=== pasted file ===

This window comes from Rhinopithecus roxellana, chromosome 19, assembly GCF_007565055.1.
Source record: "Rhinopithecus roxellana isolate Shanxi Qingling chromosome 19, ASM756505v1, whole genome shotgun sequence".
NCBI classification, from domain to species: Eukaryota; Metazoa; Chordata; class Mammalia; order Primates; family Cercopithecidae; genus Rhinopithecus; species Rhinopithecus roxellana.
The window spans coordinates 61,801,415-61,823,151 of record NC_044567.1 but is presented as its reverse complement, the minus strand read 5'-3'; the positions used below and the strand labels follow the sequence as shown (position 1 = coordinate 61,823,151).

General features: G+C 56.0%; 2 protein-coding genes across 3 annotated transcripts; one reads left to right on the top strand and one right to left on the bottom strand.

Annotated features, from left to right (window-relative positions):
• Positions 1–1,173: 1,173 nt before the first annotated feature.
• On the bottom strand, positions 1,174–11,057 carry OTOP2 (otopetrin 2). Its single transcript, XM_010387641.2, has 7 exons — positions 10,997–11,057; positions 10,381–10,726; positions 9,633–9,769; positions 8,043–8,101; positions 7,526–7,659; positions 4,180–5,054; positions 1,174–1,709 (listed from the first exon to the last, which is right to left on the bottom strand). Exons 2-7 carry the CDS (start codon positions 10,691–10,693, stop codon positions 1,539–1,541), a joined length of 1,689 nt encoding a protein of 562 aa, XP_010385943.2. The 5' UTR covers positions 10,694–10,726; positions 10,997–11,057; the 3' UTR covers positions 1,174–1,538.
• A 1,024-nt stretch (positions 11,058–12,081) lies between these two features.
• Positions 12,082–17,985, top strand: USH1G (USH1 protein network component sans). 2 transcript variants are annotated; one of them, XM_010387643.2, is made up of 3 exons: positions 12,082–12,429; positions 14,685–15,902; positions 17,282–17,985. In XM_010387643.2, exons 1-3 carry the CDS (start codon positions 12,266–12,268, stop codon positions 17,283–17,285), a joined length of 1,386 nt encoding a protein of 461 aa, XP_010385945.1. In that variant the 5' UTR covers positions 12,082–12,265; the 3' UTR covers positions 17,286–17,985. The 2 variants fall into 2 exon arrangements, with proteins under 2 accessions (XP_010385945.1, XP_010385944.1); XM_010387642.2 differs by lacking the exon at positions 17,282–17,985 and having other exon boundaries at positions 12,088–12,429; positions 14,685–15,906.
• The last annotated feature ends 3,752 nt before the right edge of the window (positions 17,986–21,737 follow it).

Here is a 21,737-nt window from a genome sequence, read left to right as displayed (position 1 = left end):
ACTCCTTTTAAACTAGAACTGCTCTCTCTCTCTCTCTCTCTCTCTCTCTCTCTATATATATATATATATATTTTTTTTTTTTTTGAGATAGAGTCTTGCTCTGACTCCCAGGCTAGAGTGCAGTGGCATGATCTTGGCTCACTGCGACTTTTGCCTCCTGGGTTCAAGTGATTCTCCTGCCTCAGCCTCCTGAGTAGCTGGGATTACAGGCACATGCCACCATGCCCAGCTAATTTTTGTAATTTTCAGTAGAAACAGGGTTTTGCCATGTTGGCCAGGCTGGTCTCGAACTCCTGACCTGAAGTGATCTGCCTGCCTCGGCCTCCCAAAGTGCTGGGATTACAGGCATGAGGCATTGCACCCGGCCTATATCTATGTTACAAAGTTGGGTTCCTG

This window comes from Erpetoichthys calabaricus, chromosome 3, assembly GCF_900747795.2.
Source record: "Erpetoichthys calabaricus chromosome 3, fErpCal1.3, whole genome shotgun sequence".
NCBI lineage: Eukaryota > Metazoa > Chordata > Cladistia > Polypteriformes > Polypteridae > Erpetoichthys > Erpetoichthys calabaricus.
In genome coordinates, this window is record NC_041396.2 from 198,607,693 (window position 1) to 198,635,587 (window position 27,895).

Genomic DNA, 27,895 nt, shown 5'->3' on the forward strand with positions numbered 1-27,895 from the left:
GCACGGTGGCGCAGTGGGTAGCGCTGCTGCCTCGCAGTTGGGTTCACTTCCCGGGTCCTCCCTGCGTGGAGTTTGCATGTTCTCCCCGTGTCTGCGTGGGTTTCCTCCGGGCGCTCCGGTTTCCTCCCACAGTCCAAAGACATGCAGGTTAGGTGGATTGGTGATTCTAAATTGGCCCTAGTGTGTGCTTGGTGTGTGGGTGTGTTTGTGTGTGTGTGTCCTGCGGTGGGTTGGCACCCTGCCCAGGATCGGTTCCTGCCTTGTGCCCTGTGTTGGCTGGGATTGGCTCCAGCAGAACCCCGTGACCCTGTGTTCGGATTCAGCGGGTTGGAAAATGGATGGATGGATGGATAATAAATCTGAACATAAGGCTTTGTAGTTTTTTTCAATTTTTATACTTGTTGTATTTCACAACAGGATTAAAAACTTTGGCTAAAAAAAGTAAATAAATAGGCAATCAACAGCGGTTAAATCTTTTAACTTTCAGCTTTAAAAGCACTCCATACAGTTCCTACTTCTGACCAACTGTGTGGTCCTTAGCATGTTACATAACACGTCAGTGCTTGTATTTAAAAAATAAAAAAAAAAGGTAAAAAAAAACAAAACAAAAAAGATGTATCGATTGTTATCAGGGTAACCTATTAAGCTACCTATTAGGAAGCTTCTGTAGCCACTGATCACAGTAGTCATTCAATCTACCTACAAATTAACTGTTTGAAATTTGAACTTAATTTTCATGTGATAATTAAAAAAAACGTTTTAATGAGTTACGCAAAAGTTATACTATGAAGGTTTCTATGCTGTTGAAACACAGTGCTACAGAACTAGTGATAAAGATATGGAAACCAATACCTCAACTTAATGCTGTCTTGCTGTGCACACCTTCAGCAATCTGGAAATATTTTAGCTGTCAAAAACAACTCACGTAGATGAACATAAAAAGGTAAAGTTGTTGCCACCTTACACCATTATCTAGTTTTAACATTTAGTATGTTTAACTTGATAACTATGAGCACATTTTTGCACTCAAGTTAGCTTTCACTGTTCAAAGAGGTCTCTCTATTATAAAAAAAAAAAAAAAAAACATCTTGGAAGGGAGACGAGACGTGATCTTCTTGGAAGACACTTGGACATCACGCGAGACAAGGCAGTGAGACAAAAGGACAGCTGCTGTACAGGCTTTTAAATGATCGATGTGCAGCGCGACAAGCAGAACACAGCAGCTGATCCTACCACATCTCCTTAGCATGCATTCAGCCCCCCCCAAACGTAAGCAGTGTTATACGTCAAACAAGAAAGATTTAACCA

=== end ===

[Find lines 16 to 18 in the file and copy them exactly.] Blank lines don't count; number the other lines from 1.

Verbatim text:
NCBI lineage: Eukaryota > Metazoa > Chordata > Cladistia > Polypteriformes > Polypteridae > Erpetoichthys > Erpetoichthys calabaricus.
In genome coordinates, this window is record NC_041396.2 from 198,607,693 (window position 1) to 198,635,587 (window position 27,895).

Genomic DNA, 27,895 nt, shown 5'->3' on the forward strand with positions numbered 1-27,895 from the left: